The Networking Recipe For Success


This is part of our careers inspirations blog series by Gartner Sales Exec, Omaid Homayun. You can see read more of his blog posts here or follow him on Twitter @omaidh

The Networking Recipe For Success

As I approached the park I could see the sun beaming between the trees, there were patches of grass and the dirt looked clay-like. The lot was full and the air was smoky from the dust which meant most of the cars had just parked. I was attending my first networking event at a local chamber mixer, and to be honest I was terrified. My wing-woman was my girlfriend. She lit up every room she walked into and her personality was magnetic, if you ask me we were quite the opposites. People loved talking to her, and for the next 60 minutes I was going to follow her lead.

I handed her a glass of wine as she introduced me to a few people. In one pocket was my trusted BlackBerry and in the other a stack of crisp business cards. I wasn’t sure how many I needed so I made sure to bring extra. During that hour I met small business owners, attorneys, and other professionals I would have never met if it wasn’t for this event. Initially I kept close to my girlfriend like a puppy following his owner, but after observing her approach I felt more comfortable with every interaction.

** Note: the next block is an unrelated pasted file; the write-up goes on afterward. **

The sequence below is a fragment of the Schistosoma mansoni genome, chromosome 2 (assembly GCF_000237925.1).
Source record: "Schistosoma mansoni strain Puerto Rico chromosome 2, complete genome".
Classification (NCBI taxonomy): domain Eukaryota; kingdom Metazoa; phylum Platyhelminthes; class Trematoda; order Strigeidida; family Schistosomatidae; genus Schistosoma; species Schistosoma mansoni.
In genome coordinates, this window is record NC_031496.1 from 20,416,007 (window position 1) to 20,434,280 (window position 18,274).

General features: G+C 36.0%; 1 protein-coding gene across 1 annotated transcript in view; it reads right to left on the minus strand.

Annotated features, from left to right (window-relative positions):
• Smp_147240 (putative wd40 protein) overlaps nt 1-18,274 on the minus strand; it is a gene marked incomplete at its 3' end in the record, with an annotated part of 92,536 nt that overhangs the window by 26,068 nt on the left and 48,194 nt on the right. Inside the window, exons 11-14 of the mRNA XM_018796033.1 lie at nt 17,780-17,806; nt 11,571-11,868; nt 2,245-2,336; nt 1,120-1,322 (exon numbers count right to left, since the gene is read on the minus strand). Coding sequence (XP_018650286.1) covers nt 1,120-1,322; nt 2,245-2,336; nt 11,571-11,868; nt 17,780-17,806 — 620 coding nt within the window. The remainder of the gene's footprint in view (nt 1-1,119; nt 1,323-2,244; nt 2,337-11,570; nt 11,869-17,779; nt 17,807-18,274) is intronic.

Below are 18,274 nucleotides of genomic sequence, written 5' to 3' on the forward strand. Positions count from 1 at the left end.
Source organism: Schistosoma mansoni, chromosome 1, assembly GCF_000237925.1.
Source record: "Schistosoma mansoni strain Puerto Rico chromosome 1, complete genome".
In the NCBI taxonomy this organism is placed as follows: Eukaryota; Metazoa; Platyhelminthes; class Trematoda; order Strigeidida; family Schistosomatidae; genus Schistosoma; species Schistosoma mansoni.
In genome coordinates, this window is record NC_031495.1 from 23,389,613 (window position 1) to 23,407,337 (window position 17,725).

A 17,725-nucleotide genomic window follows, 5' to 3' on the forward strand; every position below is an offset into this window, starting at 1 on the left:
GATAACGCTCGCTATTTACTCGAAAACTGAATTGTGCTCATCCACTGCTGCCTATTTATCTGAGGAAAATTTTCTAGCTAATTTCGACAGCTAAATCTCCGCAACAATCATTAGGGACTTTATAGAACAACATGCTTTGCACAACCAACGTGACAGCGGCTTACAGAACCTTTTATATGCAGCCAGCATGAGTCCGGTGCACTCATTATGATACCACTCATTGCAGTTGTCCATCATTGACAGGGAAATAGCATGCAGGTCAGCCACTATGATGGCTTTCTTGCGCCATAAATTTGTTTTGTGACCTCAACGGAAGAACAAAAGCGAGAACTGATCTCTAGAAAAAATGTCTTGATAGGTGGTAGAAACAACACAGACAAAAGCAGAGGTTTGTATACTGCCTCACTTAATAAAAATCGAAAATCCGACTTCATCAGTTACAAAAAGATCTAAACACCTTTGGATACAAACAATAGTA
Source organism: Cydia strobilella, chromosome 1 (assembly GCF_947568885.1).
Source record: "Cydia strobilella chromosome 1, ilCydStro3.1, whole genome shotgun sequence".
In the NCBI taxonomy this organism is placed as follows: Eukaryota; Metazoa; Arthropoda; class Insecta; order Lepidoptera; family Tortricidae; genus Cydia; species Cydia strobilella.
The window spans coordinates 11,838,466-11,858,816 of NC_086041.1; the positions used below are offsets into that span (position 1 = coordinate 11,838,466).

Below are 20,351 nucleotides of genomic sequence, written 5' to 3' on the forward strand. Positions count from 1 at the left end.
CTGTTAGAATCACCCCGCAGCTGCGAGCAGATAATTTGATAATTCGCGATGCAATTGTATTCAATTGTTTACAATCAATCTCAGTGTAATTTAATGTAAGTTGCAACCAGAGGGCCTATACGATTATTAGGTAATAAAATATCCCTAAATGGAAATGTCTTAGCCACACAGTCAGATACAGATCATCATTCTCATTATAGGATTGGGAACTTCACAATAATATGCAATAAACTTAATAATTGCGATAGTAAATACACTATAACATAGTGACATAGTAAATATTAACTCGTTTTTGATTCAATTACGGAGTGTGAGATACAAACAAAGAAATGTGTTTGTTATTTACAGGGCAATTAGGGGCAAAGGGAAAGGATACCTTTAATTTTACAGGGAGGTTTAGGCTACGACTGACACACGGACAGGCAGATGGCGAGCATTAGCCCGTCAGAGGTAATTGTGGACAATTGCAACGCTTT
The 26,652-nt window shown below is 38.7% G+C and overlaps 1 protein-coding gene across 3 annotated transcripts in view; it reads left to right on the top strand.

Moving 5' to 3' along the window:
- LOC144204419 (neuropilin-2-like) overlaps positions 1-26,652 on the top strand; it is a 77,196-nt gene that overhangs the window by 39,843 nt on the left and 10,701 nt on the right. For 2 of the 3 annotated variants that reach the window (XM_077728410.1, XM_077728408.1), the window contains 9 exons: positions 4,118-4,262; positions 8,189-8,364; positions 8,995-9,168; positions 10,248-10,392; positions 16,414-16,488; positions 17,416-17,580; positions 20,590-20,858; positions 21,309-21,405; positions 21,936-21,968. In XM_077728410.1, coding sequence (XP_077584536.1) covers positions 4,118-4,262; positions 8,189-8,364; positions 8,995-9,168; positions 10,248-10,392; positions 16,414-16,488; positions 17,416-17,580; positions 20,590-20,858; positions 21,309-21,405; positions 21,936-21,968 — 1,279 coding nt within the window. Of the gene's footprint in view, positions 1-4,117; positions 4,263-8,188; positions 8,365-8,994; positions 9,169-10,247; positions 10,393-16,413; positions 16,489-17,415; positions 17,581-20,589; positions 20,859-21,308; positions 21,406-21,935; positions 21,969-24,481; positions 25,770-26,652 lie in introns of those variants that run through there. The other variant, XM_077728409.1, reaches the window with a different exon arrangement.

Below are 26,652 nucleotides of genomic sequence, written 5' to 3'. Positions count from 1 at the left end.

The sun was setting as we walked back to the car; I was confused initially and felt my girlfriend wanted to throw me to the lions, and then she explained the lesson. “It’s not about attending one event. You have to come regularly so people know your name and they’ll think of you when there’s a need for your business.” I nodded my head to convey that I understood.

This lesson was invaluable but I wanted to learn the secrets of networking. I decided to reach out to my friends and networking experts Ron Nash and Jenna Lynch, who met 15 years ago through, you guessed it, networking! Both work together on different projects but if I had to sum up what they do, they help people “connect.” Ron has worked with thousands of individuals and organizations to help them leverage LinkedIn as a business and career networking tool, including the likes of Deepak Chopra, Cesar Milan, and Eckhart Tolle. He’s the author of Jump Start Your Career with LinkedIn and founder of Jump Start Revolution, where job seekers and businesses learn how to incorporate his strategies through his online courses. Jenna is a seasoned Human Resources Executive and a Consultant who coaches and trains individuals and corporations in the areas of leadership development, talent management, and personal and internal branding.